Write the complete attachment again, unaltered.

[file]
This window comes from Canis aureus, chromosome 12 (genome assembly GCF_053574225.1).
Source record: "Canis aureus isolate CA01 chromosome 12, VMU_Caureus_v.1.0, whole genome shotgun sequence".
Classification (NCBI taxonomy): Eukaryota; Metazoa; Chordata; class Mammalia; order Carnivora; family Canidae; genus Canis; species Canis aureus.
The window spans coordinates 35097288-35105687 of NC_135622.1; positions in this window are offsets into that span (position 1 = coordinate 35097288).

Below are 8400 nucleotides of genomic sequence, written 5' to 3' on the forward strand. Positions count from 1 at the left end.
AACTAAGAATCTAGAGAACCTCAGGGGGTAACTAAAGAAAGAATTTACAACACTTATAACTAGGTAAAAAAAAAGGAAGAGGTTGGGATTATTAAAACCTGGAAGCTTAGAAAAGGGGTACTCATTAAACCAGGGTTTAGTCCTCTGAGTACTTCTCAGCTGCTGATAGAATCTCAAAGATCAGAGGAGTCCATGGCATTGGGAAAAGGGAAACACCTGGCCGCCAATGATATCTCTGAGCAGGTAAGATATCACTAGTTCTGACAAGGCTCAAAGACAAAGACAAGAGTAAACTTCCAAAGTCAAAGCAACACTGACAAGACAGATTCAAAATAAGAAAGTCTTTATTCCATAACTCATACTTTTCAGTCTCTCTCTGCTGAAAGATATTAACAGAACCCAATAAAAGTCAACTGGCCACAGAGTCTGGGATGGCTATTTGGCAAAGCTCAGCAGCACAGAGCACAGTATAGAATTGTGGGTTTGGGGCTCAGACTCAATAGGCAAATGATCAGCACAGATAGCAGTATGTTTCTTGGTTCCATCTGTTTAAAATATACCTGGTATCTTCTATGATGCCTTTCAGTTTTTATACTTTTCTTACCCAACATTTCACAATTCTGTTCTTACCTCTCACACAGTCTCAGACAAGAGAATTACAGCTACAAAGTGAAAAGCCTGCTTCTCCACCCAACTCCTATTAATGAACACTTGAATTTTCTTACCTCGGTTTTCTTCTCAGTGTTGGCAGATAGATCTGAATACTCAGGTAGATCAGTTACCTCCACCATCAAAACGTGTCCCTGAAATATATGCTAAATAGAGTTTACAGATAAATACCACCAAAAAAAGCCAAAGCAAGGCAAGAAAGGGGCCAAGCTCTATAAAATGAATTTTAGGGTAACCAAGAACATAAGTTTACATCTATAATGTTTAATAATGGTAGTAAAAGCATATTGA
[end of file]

This window comes from Canis aureus, chromosome 12 (genome assembly GCF_053574225.1).
Source record: "Canis aureus isolate CA01 chromosome 12, VMU_Caureus_v.1.0, whole genome shotgun sequence".
Classification (NCBI taxonomy): Eukaryota; Metazoa; Chordata; class Mammalia; order Carnivora; family Canidae; genus Canis; species Canis aureus.
The window spans coordinates 35097288-35105687 of NC_135622.1; positions in this window are offsets into that span (position 1 = coordinate 35097288).

Below are 8400 nucleotides of genomic sequence, written 5' to 3' on the forward strand. Positions count from 1 at the left end.
AACTAAGAATCTAGAGAACCTCAGGGGGTAACTAAAGAAAGAATTTACAACACTTATAACTAGGTAAAAAAAAAGGAAGAGGTTGGGATTATTAAAACCTGGAAGCTTAGAAAAGGGGTACTCATTAAACCAGGGTTTAGTCCTCTGAGTACTTCTCAGCTGCTGATAGAATCTCAAAGATCAGAGGAGTCCATGGCATTGGGAAAAGGGAAACACCTGGCCGCCAATGATATCTCTGAGCAGGTAAGATATCACTAGTTCTGACAAGGCTCAAAGACAAAGACAAGAGTAAACTTCCAAAGTCAAAGCAACACTGACAAGACAGATTCAAAATAAGAAAGTCTTTATTCCATAACTCATACTTTTCAGTCTCTCTCTGCTGAAAGATATTAACAGAACCCAATAAAAGTCAACTGGCCACAGAGTCTGGGATGGCTATTTGGCAAAGCTCAGCAGCACAGAGCACAGTATAGAATTGTGGGTTTGGGGCTCAGACTCAATAGGCAAATGATCAGCACAGATAGCAGTATGTTTCTTGGTTCCATCTGTTTAAAATATACCTGGTATCTTCTATGATGCCTTTCAGTTTTTATACTTTTCTTACCCAACATTTCACAATTCTGTTCTTACCTCTCACACAGTCTCAGACAAGAGAATTACAGCTACAAAGTGAAAAGCCTGCTTCTCCACCCAACTCCTATTAATGAACACTTGAATTTTCTTACCTCGGTTTTCTTCTCAGTGTTGGCAGATAGATCTGAATACTCAGGTAGATCAGTTACCTCCACCATCAAAACGTGTCCCTGAAATATATGCTAAATAGAGTTTACAGATAAATACCACCAAAAAAAGCCAAAGCAAGGCAAGAAAGGGGCCAAGCTCTATAAAATGAATTTTAGGGTAACCAAGAACATAAGTTTACATCTATAATGTTTAATAATGGTAGTAAAAGCATATTGA